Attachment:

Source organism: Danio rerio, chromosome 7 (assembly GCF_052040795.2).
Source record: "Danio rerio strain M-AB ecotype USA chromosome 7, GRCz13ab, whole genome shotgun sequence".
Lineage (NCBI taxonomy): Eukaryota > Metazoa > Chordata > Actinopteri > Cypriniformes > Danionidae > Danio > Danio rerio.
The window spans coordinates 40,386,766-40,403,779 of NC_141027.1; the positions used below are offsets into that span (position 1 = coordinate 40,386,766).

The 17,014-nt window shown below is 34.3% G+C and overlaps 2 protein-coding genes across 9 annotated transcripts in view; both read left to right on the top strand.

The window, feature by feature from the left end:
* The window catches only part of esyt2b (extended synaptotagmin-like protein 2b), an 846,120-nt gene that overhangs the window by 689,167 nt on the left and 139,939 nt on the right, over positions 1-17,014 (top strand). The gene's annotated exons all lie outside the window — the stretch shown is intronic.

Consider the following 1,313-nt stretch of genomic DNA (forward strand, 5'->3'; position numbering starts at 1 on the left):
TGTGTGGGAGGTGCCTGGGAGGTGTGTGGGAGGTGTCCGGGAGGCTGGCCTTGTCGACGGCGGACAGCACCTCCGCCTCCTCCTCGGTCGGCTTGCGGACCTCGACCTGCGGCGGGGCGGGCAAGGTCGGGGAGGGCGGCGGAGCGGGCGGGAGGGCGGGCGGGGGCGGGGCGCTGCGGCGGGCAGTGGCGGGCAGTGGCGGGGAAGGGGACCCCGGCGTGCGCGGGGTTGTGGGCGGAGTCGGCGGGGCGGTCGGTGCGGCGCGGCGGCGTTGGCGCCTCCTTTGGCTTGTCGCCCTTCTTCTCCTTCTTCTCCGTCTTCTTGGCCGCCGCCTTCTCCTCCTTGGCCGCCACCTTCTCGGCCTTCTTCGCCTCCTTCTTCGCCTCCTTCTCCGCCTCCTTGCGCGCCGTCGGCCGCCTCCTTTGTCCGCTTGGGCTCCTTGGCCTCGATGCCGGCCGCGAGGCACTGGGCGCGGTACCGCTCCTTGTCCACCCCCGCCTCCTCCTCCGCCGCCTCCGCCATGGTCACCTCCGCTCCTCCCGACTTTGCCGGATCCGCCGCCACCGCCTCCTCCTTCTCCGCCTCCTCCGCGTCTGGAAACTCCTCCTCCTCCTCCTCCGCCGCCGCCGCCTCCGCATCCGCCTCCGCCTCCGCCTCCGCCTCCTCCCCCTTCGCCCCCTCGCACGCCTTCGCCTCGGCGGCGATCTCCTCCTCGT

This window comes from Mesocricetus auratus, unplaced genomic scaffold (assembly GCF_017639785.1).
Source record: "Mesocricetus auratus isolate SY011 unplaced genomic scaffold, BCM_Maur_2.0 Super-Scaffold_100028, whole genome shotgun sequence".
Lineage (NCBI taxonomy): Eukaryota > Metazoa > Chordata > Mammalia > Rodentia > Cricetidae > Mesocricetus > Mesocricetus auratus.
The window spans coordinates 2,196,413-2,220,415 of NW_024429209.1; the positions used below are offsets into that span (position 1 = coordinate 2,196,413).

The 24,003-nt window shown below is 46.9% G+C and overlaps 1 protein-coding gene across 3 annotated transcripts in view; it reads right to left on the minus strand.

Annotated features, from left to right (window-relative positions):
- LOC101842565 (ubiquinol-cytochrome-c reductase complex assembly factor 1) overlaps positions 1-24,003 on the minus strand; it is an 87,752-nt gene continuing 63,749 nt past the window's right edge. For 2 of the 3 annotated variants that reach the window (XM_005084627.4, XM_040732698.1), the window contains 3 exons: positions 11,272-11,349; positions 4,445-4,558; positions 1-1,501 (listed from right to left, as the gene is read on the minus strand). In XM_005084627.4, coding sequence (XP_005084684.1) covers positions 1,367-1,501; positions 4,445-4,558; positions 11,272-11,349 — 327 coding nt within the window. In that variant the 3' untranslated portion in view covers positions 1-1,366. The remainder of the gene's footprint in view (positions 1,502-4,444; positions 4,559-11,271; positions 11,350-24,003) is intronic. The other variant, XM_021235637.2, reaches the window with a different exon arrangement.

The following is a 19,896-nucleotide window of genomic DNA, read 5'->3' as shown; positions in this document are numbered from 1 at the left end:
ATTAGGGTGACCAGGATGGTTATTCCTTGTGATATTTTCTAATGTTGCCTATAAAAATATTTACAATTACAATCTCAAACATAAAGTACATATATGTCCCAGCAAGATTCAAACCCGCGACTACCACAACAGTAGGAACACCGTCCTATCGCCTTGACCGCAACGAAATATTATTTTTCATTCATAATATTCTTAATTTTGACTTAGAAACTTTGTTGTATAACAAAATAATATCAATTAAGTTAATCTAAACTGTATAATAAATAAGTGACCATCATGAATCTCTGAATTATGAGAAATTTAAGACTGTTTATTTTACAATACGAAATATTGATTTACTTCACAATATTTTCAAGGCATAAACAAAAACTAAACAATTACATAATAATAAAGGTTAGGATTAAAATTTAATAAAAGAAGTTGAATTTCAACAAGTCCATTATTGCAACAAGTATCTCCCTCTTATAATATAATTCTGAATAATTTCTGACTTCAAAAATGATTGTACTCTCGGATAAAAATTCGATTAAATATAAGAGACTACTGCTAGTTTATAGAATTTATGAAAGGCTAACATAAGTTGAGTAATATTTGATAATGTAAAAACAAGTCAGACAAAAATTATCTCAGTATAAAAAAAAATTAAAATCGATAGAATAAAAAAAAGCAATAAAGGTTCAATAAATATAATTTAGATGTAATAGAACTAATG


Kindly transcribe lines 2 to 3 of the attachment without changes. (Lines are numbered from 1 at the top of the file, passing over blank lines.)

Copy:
Source record: "Danio rerio strain M-AB ecotype USA chromosome 7, GRCz13ab, whole genome shotgun sequence".
Lineage (NCBI taxonomy): Eukaryota > Metazoa > Chordata > Actinopteri > Cypriniformes > Danionidae > Danio > Danio rerio.